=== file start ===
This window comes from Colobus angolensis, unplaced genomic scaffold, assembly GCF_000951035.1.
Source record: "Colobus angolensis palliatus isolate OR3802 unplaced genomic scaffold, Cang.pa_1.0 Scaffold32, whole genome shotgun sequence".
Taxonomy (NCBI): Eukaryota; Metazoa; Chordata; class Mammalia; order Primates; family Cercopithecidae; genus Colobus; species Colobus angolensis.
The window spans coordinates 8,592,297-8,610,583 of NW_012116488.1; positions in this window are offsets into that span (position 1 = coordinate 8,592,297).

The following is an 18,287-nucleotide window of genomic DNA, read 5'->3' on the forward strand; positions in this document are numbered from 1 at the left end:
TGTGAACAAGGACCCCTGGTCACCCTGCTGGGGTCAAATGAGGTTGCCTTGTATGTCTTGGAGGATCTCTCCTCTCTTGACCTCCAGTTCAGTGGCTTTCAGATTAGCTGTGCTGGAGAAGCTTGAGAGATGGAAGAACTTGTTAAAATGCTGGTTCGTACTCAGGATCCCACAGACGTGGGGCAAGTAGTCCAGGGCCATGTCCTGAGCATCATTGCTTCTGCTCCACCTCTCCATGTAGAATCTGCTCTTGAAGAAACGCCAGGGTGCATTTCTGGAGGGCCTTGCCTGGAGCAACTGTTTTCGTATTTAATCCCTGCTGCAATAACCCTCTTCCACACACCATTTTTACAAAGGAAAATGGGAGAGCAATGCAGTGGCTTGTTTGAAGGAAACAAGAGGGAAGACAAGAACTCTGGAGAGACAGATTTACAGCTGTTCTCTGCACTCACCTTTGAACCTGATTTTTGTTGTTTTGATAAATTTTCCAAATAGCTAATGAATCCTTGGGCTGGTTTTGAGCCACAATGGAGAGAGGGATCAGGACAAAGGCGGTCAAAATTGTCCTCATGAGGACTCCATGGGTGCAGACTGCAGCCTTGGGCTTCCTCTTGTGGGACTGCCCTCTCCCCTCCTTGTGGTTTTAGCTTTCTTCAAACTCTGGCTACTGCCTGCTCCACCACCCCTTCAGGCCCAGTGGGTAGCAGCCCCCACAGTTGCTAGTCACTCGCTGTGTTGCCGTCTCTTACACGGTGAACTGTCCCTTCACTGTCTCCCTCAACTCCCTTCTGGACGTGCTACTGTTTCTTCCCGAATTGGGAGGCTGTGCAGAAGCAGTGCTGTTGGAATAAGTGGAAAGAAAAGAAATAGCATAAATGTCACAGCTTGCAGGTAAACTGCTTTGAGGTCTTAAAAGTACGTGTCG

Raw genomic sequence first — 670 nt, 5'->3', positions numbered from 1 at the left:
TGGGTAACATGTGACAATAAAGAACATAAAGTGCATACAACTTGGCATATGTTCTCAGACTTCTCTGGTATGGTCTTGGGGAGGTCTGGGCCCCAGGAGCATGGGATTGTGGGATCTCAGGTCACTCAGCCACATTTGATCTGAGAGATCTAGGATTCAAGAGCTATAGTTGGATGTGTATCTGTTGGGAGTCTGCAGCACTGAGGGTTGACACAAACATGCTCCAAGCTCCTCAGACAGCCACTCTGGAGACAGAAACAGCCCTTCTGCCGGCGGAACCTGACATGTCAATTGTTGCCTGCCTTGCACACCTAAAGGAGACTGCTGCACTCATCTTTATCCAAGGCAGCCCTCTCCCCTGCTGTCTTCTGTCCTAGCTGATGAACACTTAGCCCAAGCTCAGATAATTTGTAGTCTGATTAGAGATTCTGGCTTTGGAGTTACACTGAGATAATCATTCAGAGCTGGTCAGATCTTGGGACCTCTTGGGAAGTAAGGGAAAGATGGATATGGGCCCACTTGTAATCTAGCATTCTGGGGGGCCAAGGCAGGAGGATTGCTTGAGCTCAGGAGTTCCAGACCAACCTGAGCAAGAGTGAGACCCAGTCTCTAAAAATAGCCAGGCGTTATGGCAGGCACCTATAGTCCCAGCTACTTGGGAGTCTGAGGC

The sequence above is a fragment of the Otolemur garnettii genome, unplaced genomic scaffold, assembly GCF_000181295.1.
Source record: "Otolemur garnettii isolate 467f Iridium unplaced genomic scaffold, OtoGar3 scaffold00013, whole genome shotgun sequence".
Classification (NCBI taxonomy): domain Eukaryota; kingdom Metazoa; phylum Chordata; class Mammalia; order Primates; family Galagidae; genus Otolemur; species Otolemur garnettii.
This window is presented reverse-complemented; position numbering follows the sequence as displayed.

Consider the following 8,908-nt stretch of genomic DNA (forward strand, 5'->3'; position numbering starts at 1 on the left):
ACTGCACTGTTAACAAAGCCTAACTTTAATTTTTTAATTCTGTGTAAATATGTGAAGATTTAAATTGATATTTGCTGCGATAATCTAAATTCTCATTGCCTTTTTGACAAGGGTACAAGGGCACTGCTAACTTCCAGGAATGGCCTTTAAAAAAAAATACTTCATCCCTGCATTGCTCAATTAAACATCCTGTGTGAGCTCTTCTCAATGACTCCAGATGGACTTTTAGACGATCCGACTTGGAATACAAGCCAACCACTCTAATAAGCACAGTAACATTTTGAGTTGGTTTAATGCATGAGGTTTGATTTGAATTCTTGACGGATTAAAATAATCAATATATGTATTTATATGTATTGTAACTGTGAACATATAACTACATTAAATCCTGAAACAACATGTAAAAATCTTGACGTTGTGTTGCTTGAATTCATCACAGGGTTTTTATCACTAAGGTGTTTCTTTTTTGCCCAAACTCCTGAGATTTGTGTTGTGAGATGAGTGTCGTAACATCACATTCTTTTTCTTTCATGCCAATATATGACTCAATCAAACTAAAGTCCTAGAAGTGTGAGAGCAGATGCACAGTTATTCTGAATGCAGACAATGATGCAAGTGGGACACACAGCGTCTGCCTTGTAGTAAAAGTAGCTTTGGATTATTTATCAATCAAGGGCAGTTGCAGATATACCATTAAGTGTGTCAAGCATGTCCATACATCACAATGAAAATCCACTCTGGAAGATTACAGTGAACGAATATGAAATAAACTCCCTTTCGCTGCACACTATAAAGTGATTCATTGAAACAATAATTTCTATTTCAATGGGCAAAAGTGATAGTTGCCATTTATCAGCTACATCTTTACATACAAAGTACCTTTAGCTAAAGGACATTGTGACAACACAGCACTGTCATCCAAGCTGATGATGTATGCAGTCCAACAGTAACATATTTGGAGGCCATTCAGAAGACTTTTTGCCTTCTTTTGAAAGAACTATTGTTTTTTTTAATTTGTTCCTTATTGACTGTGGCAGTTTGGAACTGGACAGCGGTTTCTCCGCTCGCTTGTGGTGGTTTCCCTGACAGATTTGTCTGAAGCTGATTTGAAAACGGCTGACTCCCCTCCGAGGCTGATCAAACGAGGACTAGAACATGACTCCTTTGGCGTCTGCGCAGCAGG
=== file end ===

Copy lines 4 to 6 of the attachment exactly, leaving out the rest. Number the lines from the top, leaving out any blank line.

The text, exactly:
The window spans coordinates 8,592,297-8,610,583 of NW_012116488.1; positions in this window are offsets into that span (position 1 = coordinate 8,592,297).

The following is an 18,287-nucleotide window of genomic DNA, read 5'->3' on the forward strand; positions in this document are numbered from 1 at the left end:
TGTGAACAAGGACCCCTGGTCACCCTGCTGGGGTCAAATGAGGTTGCCTTGTATGTCTTGGAGGATCTCTCCTCTCTTGACCTCCAGTTCAGTGGCTTTCAGATTAGCTGTGCTGGAGAAGCTTGAGAGATGGAAGAACTTGTTAAAATGCTGGTTCGTACTCAGGATCCCACAGACGTGGGGCAAGTAGTCCAGGGCCATGTCCTGAGCATCATTGCTTCTGCTCCACCTCTCCATGTAGAATCTGCTCTTGAAGAAACGCCAGGGTGCATTTCTGGAGGGCCTTGCCTGGAGCAACTGTTTTCGTATTTAATCCCTGCTGCAATAACCCTCTTCCACACACCATTTTTACAAAGGAAAATGGGAGAGCAATGCAGTGGCTTGTTTGAAGGAAACAAGAGGGAAGACAAGAACTCTGGAGAGACAGATTTACAGCTGTTCTCTGCACTCACCTTTGAACCTGATTTTTGTTGTTTTGATAAATTTTCCAAATAGCTAATGAATCCTTGGGCTGGTTTTGAGCCACAATGGAGAGAGGGATCAGGACAAAGGCGGTCAAAATTGTCCTCATGAGGACTCCATGGGTGCAGACTGCAGCCTTGGGCTTCCTCTTGTGGGACTGCCCTCTCCCCTCCTTGTGGTTTTAGCTTTCTTCAAACTCTGGCTACTGCCTGCTCCACCACCCCTTCAGGCCCAGTGGGTAGCAGCCCCCACAGTTGCTAGTCACTCGCTGTGTTGCCGTCTCTTACACGGTGAACTGTCCCTTCACTGTCTCCCTCAACTCCCTTCTGGACGTGCTACTGTTTCTTCCCGAATTGGGAGGCTGTGCAGAAGCAGTGCTGTTGGAATAAGTGGAAAGAAAAGAAATAGCATAAATGTCACAGCTTGCAGGTAAACTGCTTTGAGGTCTTAAAAGTACGTGTCG